Recently, I noted a discussion about homosexuality and other things which didn’t get a response (in all fairness I did get a lively one here). I’d like to return to the idea of repugnance and ethics. Consider the following two examples:

Questioning and interrogation in the next 10 years takes a pharmaceutical turn with the perfection and development of a drug which prevented the transference of short term to long term memory. Coupled with the refinements on the early infamous waterboarding which enabled technicians to trigger primal basic primitive organic fears every person held to break the conscious will. In part these refinements included the monitoring method which insured that no organic damage whatsoever would be incurred by the subject. Within 6-8 hours after questioning the subject had no physical or biological/mental memory of the questioning. From the point of view of the subject, it never occurred.  Because of this factor this questioning is now viewed as humane.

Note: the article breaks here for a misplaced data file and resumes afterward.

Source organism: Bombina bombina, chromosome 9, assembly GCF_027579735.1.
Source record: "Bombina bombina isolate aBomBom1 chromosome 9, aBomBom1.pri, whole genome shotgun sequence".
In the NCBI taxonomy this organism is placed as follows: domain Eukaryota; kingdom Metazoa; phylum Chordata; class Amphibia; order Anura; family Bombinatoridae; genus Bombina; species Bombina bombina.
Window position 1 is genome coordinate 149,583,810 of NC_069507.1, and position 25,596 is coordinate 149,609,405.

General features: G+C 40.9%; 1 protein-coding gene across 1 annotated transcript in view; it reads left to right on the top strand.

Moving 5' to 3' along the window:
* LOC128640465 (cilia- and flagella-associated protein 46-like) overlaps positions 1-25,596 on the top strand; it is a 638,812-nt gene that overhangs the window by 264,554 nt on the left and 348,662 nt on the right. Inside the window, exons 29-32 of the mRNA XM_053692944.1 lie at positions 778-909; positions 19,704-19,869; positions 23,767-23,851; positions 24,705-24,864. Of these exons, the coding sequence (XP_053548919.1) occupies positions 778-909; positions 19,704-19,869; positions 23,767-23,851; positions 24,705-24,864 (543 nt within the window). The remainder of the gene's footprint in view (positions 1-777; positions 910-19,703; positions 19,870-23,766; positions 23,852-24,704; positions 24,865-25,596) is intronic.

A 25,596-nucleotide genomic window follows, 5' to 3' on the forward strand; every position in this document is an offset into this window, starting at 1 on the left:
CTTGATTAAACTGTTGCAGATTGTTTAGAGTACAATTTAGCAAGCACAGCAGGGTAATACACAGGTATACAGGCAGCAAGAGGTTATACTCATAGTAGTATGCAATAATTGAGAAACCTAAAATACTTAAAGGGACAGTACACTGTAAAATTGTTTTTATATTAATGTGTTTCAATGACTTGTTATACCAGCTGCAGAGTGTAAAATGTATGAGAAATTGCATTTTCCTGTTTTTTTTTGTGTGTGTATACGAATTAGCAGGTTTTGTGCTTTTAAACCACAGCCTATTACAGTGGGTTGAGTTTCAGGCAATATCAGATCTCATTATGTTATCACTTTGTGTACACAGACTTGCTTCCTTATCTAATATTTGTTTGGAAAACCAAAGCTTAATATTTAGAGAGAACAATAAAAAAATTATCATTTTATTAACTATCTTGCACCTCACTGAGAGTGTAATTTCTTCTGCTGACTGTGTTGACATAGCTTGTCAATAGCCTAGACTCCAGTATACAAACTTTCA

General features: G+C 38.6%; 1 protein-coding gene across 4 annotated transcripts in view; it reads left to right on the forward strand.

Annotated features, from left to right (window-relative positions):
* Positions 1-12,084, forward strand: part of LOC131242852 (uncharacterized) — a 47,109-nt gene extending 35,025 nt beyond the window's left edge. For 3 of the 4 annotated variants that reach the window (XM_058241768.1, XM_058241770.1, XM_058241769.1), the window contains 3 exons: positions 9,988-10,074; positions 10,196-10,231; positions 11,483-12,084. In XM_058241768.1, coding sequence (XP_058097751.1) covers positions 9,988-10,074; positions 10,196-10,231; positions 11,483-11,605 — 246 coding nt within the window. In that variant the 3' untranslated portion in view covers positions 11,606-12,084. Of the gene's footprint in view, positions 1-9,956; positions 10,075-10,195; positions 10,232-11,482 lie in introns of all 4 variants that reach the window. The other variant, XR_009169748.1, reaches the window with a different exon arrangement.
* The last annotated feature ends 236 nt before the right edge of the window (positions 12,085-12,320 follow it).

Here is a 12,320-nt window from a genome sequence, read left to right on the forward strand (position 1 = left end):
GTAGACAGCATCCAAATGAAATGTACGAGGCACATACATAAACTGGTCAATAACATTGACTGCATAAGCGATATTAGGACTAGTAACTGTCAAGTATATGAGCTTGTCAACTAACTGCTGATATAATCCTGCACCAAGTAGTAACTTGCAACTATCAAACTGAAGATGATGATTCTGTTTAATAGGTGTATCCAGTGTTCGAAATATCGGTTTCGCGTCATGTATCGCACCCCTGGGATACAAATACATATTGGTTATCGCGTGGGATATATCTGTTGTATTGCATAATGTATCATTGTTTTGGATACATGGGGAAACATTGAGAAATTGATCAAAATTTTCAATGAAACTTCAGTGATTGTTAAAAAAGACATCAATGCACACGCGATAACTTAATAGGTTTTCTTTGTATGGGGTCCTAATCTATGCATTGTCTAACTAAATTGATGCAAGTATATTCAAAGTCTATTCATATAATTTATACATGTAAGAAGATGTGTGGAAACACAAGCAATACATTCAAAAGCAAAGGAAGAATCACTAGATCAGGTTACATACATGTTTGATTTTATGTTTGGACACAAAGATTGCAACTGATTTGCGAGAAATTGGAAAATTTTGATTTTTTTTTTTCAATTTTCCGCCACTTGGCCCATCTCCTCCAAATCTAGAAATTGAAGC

This is wrong. It is repugnant and evil. But why? Repugnance is not the reason why it is wrong. It is a cue that there is a problem here. What exactly is wrong with it? In that prior post, I noted that a consequentialist would/should have no problem with either. In fact, a utilitarian argument would, I’d think, encourage and applaud this in a lot of cases not just involving National security but those involving, quite likely, an ever expanding list of crimes for which accurate interrogation of a hostile witness is deemed necessary to get to the truth.

Biblical ethics would, however, reject both. The essential problem with this method is that it rejects the dignity of man. Torture is not wrong because it inflicts pain, because we remember it, or because it is dehumanizing for the practitioner. It is wrong because it strips man of dignity.

Cross posted @Pseudo-Polymath.

Filed under: Ethics & MoralityMark O.

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